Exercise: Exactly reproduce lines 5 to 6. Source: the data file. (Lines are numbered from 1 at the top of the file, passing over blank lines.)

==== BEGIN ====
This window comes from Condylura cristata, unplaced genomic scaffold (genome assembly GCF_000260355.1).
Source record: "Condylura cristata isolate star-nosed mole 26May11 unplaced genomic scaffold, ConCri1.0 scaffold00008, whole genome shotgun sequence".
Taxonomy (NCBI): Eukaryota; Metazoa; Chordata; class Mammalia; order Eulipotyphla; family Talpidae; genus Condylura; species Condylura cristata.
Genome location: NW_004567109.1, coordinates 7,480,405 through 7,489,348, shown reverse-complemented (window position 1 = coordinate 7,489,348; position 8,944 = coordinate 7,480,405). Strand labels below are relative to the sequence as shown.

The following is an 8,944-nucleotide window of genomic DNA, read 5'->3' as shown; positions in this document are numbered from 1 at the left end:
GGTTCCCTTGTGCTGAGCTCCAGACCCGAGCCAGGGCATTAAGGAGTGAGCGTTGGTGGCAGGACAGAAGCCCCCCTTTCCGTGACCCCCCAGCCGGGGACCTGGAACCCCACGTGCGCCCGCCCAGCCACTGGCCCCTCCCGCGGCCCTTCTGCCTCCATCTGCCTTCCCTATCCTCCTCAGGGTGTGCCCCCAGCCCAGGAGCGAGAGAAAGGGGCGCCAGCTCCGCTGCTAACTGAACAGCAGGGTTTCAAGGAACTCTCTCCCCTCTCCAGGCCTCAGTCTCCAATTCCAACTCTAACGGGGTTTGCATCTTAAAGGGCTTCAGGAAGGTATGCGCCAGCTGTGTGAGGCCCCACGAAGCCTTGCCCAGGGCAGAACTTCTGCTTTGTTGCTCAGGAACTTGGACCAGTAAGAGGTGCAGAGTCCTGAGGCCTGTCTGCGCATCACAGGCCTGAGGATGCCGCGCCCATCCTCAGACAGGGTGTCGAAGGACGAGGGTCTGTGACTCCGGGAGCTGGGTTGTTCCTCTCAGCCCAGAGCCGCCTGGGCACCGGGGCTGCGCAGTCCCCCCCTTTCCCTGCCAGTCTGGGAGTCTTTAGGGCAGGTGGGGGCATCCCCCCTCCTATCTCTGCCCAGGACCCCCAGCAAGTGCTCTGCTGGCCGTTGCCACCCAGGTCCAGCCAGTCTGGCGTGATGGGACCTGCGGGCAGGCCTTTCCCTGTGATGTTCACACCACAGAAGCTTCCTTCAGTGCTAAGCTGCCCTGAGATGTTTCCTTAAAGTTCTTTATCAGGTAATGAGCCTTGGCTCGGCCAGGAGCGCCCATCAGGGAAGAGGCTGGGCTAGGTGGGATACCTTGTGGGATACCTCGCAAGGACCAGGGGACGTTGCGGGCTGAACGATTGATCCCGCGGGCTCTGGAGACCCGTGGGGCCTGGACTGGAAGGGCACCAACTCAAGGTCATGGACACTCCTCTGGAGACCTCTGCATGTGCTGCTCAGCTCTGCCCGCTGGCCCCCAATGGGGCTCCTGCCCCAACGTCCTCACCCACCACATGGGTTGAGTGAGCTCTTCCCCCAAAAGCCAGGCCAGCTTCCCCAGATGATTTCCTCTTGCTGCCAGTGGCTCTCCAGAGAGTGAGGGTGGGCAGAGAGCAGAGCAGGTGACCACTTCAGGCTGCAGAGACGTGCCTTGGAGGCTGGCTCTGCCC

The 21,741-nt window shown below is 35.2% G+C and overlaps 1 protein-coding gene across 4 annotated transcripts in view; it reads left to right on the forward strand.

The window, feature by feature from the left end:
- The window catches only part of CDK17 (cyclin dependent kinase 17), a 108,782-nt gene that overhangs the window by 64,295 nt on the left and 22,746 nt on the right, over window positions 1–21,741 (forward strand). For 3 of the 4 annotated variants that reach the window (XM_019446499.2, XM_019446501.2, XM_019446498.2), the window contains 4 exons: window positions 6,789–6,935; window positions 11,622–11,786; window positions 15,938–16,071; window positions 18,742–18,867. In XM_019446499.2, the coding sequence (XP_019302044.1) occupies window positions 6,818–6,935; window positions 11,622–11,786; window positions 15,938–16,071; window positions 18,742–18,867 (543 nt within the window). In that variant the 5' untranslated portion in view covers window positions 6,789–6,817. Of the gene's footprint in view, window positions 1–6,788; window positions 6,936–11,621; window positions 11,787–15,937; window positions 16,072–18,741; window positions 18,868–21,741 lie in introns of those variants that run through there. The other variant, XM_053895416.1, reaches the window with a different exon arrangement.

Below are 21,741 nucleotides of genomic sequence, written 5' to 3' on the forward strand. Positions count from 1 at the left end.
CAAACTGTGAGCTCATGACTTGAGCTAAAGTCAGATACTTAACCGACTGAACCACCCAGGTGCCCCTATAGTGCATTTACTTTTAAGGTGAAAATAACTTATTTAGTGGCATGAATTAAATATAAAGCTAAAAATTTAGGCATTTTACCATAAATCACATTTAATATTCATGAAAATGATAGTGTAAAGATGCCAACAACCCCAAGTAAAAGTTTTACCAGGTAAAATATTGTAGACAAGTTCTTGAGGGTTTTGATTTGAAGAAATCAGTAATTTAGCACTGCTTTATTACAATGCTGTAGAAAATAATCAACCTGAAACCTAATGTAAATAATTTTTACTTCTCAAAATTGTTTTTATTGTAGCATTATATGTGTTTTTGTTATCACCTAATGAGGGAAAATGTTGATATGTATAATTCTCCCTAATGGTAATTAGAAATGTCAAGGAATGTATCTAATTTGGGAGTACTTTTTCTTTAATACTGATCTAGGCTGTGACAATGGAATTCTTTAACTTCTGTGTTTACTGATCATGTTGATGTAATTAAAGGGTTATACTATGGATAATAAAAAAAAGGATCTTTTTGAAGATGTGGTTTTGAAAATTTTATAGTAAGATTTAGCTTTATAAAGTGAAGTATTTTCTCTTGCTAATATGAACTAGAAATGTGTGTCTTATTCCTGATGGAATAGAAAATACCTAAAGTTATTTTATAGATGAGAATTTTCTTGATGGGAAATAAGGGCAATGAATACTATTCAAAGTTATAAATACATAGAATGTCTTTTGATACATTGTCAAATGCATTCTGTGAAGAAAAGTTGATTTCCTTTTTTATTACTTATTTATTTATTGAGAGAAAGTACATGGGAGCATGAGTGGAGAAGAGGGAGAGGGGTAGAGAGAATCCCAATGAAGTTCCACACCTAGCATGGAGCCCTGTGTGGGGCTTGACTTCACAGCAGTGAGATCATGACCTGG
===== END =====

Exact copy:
The following is an 8,944-nucleotide window of genomic DNA, read 5'->3' as shown; positions in this document are numbered from 1 at the left end:
GGTTCCCTTGTGCTGAGCTCCAGACCCGAGCCAGGGCATTAAGGAGTGAGCGTTGGTGGCAGGACAGAAGCCCCCCTTTCCGTGACCCCCCAGCCGGGGACCTGGAACCCCACGTGCGCCCGCCCAGCCACTGGCCCCTCCCGCGGCCCTTCTGCCTCCATCTGCCTTCCCTATCCTCCTCAGGGTGTGCCCCCAGCCCAGGAGCGAGAGAAAGGGGCGCCAGCTCCGCTGCTAACTGAACAGCAGGGTTTCAAGGAACTCTCTCCCCTCTCCAGGCCTCAGTCTCCAATTCCAACTCTAACGGGGTTTGCATCTTAAAGGGCTTCAGGAAGGTATGCGCCAGCTGTGTGAGGCCCCACGAAGCCTTGCCCAGGGCAGAACTTCTGCTTTGTTGCTCAGGAACTTGGACCAGTAAGAGGTGCAGAGTCCTGAGGCCTGTCTGCGCATCACAGGCCTGAGGATGCCGCGCCCATCCTCAGACAGGGTGTCGAAGGACGAGGGTCTGTGACTCCGGGAGCTGGGTTGTTCCTCTCAGCCCAGAGCCGCCTGGGCACCGGGGCTGCGCAGTCCCCCCCTTTCCCTGCCAGTCTGGGAGTCTTTAGGGCAGGTGGGGGCATCCCCCCTCCTATCTCTGCCCAGGACCCCCAGCAAGTGCTCTGCTGGCCGTTGCCACCCAGGTCCAGCCAGTCTGGCGTGATGGGACCTGCGGGCAGGCCTTTCCCTGTGATGTTCACACCACAGAAGCTTCCTTCAGTGCTAAGCTGCCCTGAGATGTTTCCTTAAAGTTCTTTATCAGGTAATGAGCCTTGGCTCGGCCAGGAGCGCCCATCAGGGAAGAGGCTGGGCTAGGTGGGATACCTTGTGGGATACCTCGCAAGGACCAGGGGACGTTGCGGGCTGAACGATTGATCCCGCGGGCTCTGGAGACCCGTGGGGCCTGGACTGGAAGGGCACCAACTCAAGGTCATGGACACTCCTCTGGAGACCTCTGCATGTGCTGCTCAGCTCTGCCCGCTGGCCCCCAATGGGGCTCCTGCCCCAACGTCCTCACCCACCACATGGGTTGAGTGAGCTCTTCCCCCAAAAGCCAGGCCAGCTTCCCCAGATGATTTCCTCTTGCTGCCAGTGGCTCTCCAGAGAGTGAGGGTGGGCAGAGAGCAGAGCAGGTGACCACTTCAGGCTGCAGAGACGTGCCTTGGAGGCTGGCTCTGCCC